Tag Archives: peas

Enchanted Conversations: Give Peas a Chance

FairyTaleFood-PEAS-OFFENWANGER-CoverABergloff

All about Peas: fairy tales, experimentation, and a recipe, by Yours Truly on Enchanted Conversations. I tested the weight bearing strength of a pea, found more pea stories than “The Princess on the…”, and, of course, did some cooking with them. Go check it out!

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Master Peaseblossom, or What’s In A Salad

IMG_20160530_101217This spring, a patch of peas sprang up in one of my garden beds. I didn’t ask for them to be there, they just showed up. I have a suspicion that they came from one of my attempts to grow pea shoots in the winter in a tray on the counter; the leftovers got dumped in the compost, and that’s probably where they ended up, in that garden bed.

So now they’re blooming, and yesterday I made a salad with a head of lettuce from the garden, and just for fun decided to toss in a few pea blossoms (or peaseblossoms, if you want to go Shakespearean). No, Nick Bottom, I didn’t add Mustardseed, Cobweb or Moth, sorry.

The Offspring were of mixed opinions on the matter – actually, most of them didn’t eat the blossoms, just the lettuce. The one that did, though, really enjoyed them. Pea blossoms taste like fresh green peas (as do pea shoots). Edible flowers are lots of fun, although I do understand why people would be weirded out at seeing a bouquet on top of their lettuce.

Anyway, in case you’re interested, I thought I’d share my salad dressing recipe. It’s a basic yogurt vinaigrette (well, actually, not vinaigrette, as it’s not got vinegar in it – so is it a limonette?).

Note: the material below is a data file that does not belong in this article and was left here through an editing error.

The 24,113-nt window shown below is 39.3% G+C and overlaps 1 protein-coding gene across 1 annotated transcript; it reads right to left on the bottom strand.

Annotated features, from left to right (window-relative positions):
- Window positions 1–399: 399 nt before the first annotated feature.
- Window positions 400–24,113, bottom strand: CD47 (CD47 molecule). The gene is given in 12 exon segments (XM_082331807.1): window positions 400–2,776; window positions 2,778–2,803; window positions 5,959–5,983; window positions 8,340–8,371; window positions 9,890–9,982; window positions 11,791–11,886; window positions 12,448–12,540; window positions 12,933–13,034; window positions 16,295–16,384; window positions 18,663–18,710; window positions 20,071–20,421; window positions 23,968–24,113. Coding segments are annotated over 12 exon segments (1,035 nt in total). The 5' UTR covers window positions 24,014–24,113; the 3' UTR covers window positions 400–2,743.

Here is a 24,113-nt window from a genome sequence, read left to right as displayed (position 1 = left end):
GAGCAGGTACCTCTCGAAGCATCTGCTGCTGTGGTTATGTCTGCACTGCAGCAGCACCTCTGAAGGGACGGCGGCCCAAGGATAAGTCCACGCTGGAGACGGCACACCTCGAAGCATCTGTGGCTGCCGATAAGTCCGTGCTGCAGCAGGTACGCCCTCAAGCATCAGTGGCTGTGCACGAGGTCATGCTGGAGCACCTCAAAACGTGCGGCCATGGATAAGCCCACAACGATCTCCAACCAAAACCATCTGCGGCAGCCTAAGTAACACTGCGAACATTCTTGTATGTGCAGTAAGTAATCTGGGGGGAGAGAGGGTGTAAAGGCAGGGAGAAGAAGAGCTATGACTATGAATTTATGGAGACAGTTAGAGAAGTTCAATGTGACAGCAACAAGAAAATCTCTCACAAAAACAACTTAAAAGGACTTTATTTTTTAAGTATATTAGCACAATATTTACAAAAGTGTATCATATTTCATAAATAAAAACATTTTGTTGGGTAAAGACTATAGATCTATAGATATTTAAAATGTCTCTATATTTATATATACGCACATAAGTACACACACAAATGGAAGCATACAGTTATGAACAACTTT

IMG_20160529_185108SALAD DRESSING

-1/4 c plain yogurt
-1 good squirt of lemon juice (let’s say 1 Tbsp)
-a glug of salad oil (or 2 Tbsp)
-salt & pepper to taste (or 1/4 tsp each)

-you can add 1/2 tsp prepared mustard, like dijon (if you want your Mounsieur Mustardseed), and any or all chopped fresh or dry herbs that strike your fancy. This one has chopped parsley, dill, lemon thyme, chives and green onions, because that’s what I happened to have in the garden.

-whisk together or shake in a small jar or gravy shaker. Put in the bottom of the salad bowl, toss lettuce in it (or pour over thinly sliced cucumbers or any other salad veg, toss). Top with whatever edible flowers you happen to have on hand. Serve immediately.

So there you have it, salad with peaseblossoms. As Nick Bottom would say:

BOTTOM: Your name, honest gentleman?
PEASEBLOSSOM: Peaseblossom.
BOTTOM: I pray you, commend me to Mistress Squash, your
mother, and to Master Peascod, your father. Good
Master Peaseblossom, I shall desire you of more
acquaintance too.
(Midsummer Night’s Dream, III, 1)

Life, the Universe, and Peaseblossoms. What’s in a salad? A salad, of any other veg, would taste as nice…

 

 

 

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